“It’s hard to get recognised,” he says frankly. “There are a lot of good riders around that don’t get opportunities. You see guys with 2 or 3 rides a meeting and they’re good riders, but just don’t get the chances. They get disheartened and get their backs up and that doesn’t help.” What keeps him motivated? “It’s basically the old adage, the wheel turns. Things are bound to come right eventually.
You’ve just got to keep a positive attitude and persevere – everyone gets their turn in racing.”
Warren has had his fair share of ups and downs and perhaps one of the most horrifying of injuries along the way. “I’ve had a few breaks – collar bones, wrists, ribs, that sort of thing. And I had a serious head injury in PE in 2008. A horse slipped in front of me, my horse fell over it and the rest of the field ran over me. I broke more or less every bone in my face. It took 3 surgeries and they had to cut me from ear to ear and rebuild my face,” he relates cheerfully. “The healing process took 4 months, but luckily it didn’t affect my confidence or my nerves in any way and I was happy to get straight back in.”
The “getting back in” entailed his successful association with the Gavin Smith yard, a relationship that still continues. “I’m based in Durban now, which means it’s hard to get to PE on a Friday because of night racing in Durban, but I travel a lot and ride in PE on a Monday.”
Quintessential stable jockey
Loyal and long-standing relationships are something of a hallmark of Warren’s career and he concurs: “I’m very loyal to a trainer once they give me an opportunity.
I’m the quintessential stable jockey – I ride the bad with the good, no matter what.”
Apart from his successful stint in PE, he has ridden for the likes of Geoff Woodruff and Mike de Kock and has ridden all over the country. His present association with the Gavin van Zyl yard came about more by accident than design. He explains, “I was actually riding a lot for Kom Naidoo at the time and decided I wanted to spread myself out a bit. I went and took a couple of horses for the Van Zyl’s and Gavin gave me some opportunities. I won a few for them and they appreciated my feedback, so we just fell into each other’s laps. It’s been great, I get along with Gavin and Gareth and we work very well together. The communication is great and we all know exactly what to do and where to go with each horse.”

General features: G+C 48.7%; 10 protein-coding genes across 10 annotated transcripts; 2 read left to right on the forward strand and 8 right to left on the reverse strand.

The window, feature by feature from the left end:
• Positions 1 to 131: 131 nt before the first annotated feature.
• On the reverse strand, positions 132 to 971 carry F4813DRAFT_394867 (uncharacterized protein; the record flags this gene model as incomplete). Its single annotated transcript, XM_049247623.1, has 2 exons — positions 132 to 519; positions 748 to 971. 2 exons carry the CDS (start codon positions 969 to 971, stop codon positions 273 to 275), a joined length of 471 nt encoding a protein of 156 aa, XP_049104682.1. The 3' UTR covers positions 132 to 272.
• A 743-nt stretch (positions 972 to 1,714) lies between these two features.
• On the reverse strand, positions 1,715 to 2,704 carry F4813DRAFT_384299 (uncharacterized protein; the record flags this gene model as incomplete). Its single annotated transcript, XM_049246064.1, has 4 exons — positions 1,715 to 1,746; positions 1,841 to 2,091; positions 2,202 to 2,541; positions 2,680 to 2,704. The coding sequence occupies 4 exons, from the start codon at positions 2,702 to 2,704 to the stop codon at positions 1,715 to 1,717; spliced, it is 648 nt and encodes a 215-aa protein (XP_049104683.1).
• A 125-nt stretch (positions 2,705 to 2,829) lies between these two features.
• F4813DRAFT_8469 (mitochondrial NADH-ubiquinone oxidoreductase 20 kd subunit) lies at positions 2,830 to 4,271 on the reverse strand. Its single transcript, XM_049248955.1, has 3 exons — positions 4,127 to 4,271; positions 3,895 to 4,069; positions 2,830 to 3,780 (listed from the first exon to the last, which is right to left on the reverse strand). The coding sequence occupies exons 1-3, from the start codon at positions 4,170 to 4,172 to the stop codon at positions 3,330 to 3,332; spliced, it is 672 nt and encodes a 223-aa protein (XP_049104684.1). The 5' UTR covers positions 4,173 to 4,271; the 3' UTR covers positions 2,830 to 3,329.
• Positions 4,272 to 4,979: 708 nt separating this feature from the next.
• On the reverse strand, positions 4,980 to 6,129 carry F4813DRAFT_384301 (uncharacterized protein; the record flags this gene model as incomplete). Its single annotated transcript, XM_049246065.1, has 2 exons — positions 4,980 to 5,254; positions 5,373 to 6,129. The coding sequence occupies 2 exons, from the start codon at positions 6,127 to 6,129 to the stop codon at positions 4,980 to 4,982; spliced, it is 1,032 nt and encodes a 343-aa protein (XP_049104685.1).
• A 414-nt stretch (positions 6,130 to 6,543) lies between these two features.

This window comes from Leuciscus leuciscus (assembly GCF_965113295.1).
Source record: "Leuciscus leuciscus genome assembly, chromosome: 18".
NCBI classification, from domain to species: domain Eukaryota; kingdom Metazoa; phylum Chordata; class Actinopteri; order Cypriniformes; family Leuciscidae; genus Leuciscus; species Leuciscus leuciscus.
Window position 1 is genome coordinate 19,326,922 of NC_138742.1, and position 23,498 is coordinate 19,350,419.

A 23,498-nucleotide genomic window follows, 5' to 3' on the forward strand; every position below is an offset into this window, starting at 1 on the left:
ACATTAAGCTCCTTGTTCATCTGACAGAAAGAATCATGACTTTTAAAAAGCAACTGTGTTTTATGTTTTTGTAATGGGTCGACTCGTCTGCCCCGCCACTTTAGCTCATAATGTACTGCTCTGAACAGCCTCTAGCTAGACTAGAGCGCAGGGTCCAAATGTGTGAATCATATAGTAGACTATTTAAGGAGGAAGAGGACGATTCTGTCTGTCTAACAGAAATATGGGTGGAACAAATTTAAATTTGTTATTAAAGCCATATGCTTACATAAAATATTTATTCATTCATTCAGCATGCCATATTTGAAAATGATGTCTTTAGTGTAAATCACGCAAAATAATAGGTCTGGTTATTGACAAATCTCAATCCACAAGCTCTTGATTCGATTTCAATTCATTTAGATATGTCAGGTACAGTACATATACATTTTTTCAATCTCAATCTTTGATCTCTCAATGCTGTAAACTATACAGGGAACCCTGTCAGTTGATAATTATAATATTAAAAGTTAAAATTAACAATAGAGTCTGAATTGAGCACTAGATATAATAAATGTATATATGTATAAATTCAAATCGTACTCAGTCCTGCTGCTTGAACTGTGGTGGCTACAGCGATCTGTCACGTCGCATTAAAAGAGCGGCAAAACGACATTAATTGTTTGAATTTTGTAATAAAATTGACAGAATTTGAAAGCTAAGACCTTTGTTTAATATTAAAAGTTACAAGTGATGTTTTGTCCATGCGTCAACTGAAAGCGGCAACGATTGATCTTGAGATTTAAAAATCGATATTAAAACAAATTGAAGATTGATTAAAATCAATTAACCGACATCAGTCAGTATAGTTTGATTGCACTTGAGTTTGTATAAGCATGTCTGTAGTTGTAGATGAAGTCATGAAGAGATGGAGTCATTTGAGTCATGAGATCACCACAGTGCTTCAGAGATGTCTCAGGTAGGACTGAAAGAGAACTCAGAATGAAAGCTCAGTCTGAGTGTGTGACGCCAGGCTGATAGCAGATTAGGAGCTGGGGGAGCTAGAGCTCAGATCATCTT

“Some jockeys are lucky and fall into stables and get good horses immediately. With us it’s been a building partnership. We’ve restructured the stable and we’ve got some new horses coming in. I think by the end of this season and the beginning of next season, we should be firing.”
“Every stable strives to have good horses, but the Group 1’s are where you get noticed and we’re all working very hard to get there. Gavin is very involved with his owners and the stable and having his sons working for him, the support structure is huge. You can see how he operates, trying to fill the stable and be as strong as he can. We all just knuckle down and do our thing and it is great to see that starting to come to fruition. We’re hoping Rocketball can prove us and hope his Derby run wasn’t just a fluke.”
Rocketball and THAT ride
“We went into the Derby with the idea of not thinking about beating Abashiri, but getting the trip as best we can. Rocketball is a very strong individual. We were confident he was going to see the trip, but the trick was to get him to settle as he can overdo it in a race. Fortunately the pace was on and he settled beautifully. The race went well for me – I had Abashiri on my inside in the home straight and my horse travelled really well throughout. When I asked, he quickened beautifully. About 500m out, Abashiri hit the front and he was obviously the class horse and the one to beat. I thought running second to him would not be a bad thing and tried to keep my place. Four hundred out nothing was changing. Three hundred metres out, Rocketball started to find another gear. A hundred and fifty metres out I could see Abashiri starting to flounder, but we just couldn’t get there in time. It was unfortunate, but take nothing away from Abashiri,” he adds sincerely, “he ran a great race.”
Daily News 2000
Fluke or not, Rocketball has drawn 1 for Saturday’s Daily News 2000. “We’re expecting a big run and hoping for a top three finish and from there on to the July.”